*Department of Engineering Management, George Washington University. The author wishes to thank Gregory D. Storey of the New York Shipping Association and Robert D. Dockendorff and Dan Harris of the Pacific Maritime Association, who provided most of the statistics on which this paper is based; without their help, this study could not have been completed. However, any errors of interpretation are the author's.
Leadership and Its Consequences: Technical Change in the Longshore Industry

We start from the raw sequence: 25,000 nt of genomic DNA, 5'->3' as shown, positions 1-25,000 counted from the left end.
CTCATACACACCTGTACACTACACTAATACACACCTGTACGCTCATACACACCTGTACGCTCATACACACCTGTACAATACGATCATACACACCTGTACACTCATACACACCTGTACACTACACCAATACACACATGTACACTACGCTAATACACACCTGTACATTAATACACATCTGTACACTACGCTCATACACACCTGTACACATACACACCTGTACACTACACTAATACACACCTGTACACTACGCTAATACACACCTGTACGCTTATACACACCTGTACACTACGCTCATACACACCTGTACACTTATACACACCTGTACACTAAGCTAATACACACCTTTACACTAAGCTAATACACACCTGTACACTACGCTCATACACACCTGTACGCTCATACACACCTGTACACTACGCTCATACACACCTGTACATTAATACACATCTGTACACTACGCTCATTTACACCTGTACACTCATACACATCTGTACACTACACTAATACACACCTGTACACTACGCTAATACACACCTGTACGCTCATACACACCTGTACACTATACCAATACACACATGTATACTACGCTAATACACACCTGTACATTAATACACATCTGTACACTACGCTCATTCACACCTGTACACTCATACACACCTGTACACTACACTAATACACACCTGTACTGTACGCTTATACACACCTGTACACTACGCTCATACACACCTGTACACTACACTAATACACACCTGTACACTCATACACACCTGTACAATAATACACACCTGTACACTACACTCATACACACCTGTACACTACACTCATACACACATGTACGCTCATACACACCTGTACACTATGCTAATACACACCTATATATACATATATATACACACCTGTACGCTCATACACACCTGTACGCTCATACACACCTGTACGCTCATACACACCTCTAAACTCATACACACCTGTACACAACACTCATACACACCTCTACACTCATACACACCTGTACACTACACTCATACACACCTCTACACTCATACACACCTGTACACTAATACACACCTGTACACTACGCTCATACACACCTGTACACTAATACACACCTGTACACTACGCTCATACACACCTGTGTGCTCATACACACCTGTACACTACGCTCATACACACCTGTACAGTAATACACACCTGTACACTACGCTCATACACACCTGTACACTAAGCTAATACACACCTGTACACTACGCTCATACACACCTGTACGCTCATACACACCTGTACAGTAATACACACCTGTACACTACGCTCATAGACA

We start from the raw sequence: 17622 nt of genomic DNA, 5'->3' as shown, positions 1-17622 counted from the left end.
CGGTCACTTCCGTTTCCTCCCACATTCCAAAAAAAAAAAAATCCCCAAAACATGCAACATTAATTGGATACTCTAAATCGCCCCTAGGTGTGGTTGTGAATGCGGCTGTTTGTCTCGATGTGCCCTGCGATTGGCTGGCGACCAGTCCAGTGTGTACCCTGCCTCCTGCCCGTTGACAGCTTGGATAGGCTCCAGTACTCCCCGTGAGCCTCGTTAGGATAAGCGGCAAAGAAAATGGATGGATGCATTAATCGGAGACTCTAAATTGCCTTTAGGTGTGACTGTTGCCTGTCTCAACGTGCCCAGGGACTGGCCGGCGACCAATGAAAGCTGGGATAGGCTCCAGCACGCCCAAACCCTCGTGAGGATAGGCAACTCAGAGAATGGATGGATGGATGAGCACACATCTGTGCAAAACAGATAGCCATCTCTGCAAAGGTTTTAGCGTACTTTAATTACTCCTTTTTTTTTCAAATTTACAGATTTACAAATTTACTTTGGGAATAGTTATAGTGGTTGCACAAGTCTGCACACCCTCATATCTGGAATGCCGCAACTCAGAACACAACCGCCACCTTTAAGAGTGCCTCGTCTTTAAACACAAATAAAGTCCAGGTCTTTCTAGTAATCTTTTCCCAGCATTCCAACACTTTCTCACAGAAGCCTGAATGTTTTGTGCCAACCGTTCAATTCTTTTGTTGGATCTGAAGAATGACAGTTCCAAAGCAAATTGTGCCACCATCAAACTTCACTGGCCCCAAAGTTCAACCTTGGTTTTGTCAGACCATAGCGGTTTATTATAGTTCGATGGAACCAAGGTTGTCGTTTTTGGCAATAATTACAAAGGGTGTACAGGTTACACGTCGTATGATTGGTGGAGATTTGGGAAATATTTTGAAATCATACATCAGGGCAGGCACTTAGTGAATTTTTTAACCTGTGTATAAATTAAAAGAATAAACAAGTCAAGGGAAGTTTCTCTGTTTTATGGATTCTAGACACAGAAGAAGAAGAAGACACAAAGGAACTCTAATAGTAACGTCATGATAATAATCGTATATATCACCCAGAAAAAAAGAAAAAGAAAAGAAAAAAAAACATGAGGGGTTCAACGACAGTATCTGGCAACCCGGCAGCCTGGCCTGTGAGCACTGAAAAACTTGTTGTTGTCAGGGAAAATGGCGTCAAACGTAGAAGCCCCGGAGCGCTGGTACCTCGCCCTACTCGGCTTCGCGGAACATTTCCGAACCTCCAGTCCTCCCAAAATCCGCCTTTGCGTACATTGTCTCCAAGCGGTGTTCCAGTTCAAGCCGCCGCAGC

Article first published online: 1 MAY 2008
Industrial Relations: A Journal of Economy and Society
Volume 32, Issue 2, pages 262–271, March 1993
How to Cite
WATERS, R. C. (1993), Leadership and Its Consequences: Technical Change in the Longshore Industry. Industrial Relations: A Journal of Economy and Society, 32: 262–271. doi: 10.1111/j.1468-232X.1993.tb01031.x
- Issue published online: 1 MAY 2008
- Article first published online: 1 MAY 2008
The leadership of the two U.S. longshore unions used different strategies when faced with technical change during the period 1959–89. One union used its market power to maintain membership and increase wages and benefits; the other concentrated on wages, benefits, and adjustment mechanisms. The first strategy was economically superior in the short run, but led to reduced wages and employment in the long run.